Gameplay is broken up a bit through the use of driving and tank sections; as Doyle, you’ll have to drive your team mates around in a jeep, avoiding Nazi soldiers, barricades, and tanks as you smash through gates and across fields and, as Bohater, you’ll get to control a tank, blasting at other tanks and soldiers. While the tank sections are fun, the jeep driving sections are not; the game defaults to a first-person view (which you can thankfully change by pressing in the right analogue stuck), the controls are both loose and slippery and clunky and stiff at the same time, and the compass is more of a hindrance than a help, especially in the mission where you drive around rescuing Maquis fighters. While stealth is an option in the game, it’s nowhere near as prominent as it would become in later Call of Duty titles. At the same time, the game features more quick-time events (QTEs) as Nazis will sometimes leap out at you and you’ll be forced to mash the shoulder buttons and then press a button to fend them off. The game is also a lot tougher than its successors, featuring far fewer checkpoints and much more durable enemies; these Nazis take a lot of bullets to put down, even on the game’s easier settings, making tasks such as holding out against their vast and infinitely-spawning forces a tall order in later sections of the game.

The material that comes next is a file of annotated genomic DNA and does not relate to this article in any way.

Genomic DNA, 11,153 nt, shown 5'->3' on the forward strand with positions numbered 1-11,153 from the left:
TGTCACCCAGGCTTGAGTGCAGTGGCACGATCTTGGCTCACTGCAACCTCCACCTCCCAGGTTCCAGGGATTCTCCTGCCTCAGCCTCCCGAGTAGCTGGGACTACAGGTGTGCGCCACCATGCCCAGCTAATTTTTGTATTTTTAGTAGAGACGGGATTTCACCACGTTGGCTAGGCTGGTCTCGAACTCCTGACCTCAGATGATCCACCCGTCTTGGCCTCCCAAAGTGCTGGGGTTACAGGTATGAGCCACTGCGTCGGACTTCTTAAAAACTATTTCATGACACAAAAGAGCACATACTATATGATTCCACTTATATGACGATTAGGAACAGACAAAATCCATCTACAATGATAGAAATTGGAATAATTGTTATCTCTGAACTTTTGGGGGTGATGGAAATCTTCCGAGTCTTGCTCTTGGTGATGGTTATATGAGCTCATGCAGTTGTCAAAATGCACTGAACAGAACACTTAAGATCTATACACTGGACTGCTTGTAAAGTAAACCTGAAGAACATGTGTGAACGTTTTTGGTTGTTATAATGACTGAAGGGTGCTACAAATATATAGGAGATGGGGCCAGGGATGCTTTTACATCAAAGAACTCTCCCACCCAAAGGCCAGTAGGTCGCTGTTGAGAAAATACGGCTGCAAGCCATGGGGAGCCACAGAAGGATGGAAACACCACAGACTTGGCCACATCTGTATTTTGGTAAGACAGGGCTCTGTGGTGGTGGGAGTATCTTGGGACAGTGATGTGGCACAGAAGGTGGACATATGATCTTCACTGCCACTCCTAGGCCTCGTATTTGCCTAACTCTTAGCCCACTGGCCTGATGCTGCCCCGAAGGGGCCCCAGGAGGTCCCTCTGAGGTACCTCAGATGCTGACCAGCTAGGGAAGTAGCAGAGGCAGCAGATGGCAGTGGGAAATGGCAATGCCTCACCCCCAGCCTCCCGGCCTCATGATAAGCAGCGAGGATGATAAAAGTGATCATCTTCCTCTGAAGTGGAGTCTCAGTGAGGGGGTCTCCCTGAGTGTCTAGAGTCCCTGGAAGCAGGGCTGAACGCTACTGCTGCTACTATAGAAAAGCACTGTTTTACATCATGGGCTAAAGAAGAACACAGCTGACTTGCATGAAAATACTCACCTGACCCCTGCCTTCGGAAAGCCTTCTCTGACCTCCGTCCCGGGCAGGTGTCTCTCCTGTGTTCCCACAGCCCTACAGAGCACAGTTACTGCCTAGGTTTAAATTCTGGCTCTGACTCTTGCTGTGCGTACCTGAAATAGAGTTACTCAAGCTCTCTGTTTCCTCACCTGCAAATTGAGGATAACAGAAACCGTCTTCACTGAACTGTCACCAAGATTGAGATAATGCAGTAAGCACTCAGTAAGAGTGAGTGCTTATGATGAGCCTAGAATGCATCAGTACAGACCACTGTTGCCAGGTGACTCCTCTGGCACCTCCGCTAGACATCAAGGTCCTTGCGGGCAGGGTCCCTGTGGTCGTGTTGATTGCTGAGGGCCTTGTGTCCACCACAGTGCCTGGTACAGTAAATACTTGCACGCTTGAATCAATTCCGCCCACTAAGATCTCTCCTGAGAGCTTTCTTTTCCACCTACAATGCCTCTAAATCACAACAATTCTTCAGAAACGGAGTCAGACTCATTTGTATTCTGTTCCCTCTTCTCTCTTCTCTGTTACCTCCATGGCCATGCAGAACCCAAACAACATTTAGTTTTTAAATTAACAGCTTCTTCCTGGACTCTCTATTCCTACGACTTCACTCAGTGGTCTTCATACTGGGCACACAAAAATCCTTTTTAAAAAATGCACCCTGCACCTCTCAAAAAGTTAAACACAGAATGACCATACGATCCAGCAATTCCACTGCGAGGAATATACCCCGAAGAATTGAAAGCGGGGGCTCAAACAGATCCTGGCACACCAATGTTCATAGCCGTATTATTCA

Graphics and Sound:
Despite rendering many of its locations with an impressive level of detail, Call of Duty 3 definitely shows its age even compared to its immediate follow-up. Character models are off, resembling action figures more than human beings, and the overall presentation of the game’s menus and various screens is bland and leaves a lot to be desired. A lot of this is exacerbated though the game’s use of in-game cutscenes, all of which are completely unskippable, which, while good for character and plot development, really don’t do the in-game graphics any favours.